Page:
Q: Why did you want the role of Santa Claus?
A: There’s this mystery to him, but everyone knows who he is. I’ve had the chance to create some memorable characters—from Snake Plissken to Wyatt Earp—but Santa is, for me, in the top three. What’s fun about The Christmas Chronicles is we’re giving you history and some reality. In the film, Santa’s a very real person, and it’s hard for him to understand why people don’t believe, even when he’s standing right there in front of them.
What role does Santa play in your own family traditions?
Christmas and Santa have always been a huge thing in my family. Our dad was Santa—when the holidays rolled around, he’d pretend he had to get heavy and eat more [laughs]. The other thing with Santa was that you had to be asleep when he arrived. If there was any indication of Santa being near and you weren’t in bed, it wasn’t looking good for you. It was game over. You better get to bed now and get to sleep quickly. I remember as a kid hearing bells and knowing that finally—after waiting all year—he was coming.
Was there an item at the top of your Christmas wish list, growing up?
First of all, in our family, there’s gifts you might get from Santa that are near the stockings, and then there’s gifts that we give to each other—so there’s a separation there. For me, it was a set of drums when I was 15 years old, but that came from my parents. It wasn’t a Santa present.
What kinds of presents did Santa bring, then?
Santa things are more connected to the stockings in our family. It’s maybe not the big present that you’ve been wanting. You had to be very clever in our house—if you hinted too much about what you wanted, you blew it. You weren’t going to get it. You had to hint very indirectly, so that the other person thought they were the one getting an idea for what you might want.
Did you ever learn to play the drums?
Yeah, I did, when I was young. It was the Christmas present I remember most because it was something I really desperately wanted. I remember thinking that if I could just get this Pearl drum kit, I would never want for anything else. And it really was true. After that Christmas, whatever came about, whatever I got, I was happy.
Switching gears, you’ve done a lot of your own stunts. Why’s that important to you?
I’ve done lots of them, but I don’t anymore. I always worked with my stunt guys and the stunt coordinators to make sure that we could do it safely and always had an out. You had to be able to escape it. And there were a few times in my life where I got injured and that happened later on. I think I was on the set of Soldier and realized I was now 47 years old and getting injured. I realized it was me, so I’ve pretty much slowed down. I’ve done stuff that I wouldn’t call stunts—fight scenes, jumping out of windows—but I did it because I could. I didn’t do it because I wanted to prove anything to myself. I just wanted to make a better movie.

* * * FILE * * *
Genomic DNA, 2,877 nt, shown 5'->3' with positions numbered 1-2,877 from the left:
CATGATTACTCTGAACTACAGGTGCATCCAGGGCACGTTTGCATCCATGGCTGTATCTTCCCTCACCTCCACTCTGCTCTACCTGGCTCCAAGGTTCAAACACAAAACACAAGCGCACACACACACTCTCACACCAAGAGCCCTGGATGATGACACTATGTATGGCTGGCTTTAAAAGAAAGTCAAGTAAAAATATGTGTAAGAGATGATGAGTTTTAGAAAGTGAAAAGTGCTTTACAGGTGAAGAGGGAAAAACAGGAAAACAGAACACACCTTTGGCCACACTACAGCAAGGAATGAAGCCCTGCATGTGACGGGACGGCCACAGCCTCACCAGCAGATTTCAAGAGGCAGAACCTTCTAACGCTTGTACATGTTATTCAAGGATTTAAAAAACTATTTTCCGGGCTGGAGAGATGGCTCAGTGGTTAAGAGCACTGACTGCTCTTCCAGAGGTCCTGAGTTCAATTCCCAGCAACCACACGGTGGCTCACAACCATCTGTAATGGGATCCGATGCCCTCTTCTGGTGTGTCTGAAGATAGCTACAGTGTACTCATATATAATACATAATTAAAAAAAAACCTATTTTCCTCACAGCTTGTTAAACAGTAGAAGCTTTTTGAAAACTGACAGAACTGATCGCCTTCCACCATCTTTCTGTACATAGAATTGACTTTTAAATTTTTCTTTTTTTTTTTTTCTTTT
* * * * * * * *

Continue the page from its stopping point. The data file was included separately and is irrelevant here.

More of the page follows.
Of all of the things you’ve accomplished in your career, what are you most proud of?
I suppose I’m proudest of the characters who I’ve had the opportunity to create. I’ve noticed that in the last seven or eight years, there are tons of these action figures—real artful renderings of characters that I’ve played—and somebody once pointed out to me that I had more than almost anybody else. They’re not Marvel characters, except for Ego. The rest of them are people that I created. All of the things I did with John [Carpenter] and Quentin [Tarantino], they’re characters who someone thought enough of to make something. I suppose that tells me they had a great time with them and found them memorable. That’s what’s always made me want to do movies.
If you could star alongside any other actor, living or dead, who would it be and why?
The only actor who was ever a fascination to me, in terms of what she or he presented, was Marlon Brando. Never worked with him, never met him, but I liked what I saw and what he was doing. From an early age, I watched Mutiny on the Bounty and thought, That guy is really, just by nature, interesting. I liked the things he did throughout the years and found him to be the greatest actor, if there is such a thing. I suppose it would have been fun to play in the sandbox with him because he looked like he was having a ball immersed in playing someone, and that’s an attractive thing to me.
For this hypothetical film, what genre would you choose?
Any genre. I don’t think [Marlon Brando] had any limitations that way. And I think part of my career has been to play many different characters in many different genres, too. I think what counts is who you are playing. It doesn’t matter what environment you’re in—you’re the one who’s going to make it believable. The genre is going to be made believable by how you do your characters. That’s your challenge.
This interview has been edited for length and clarity.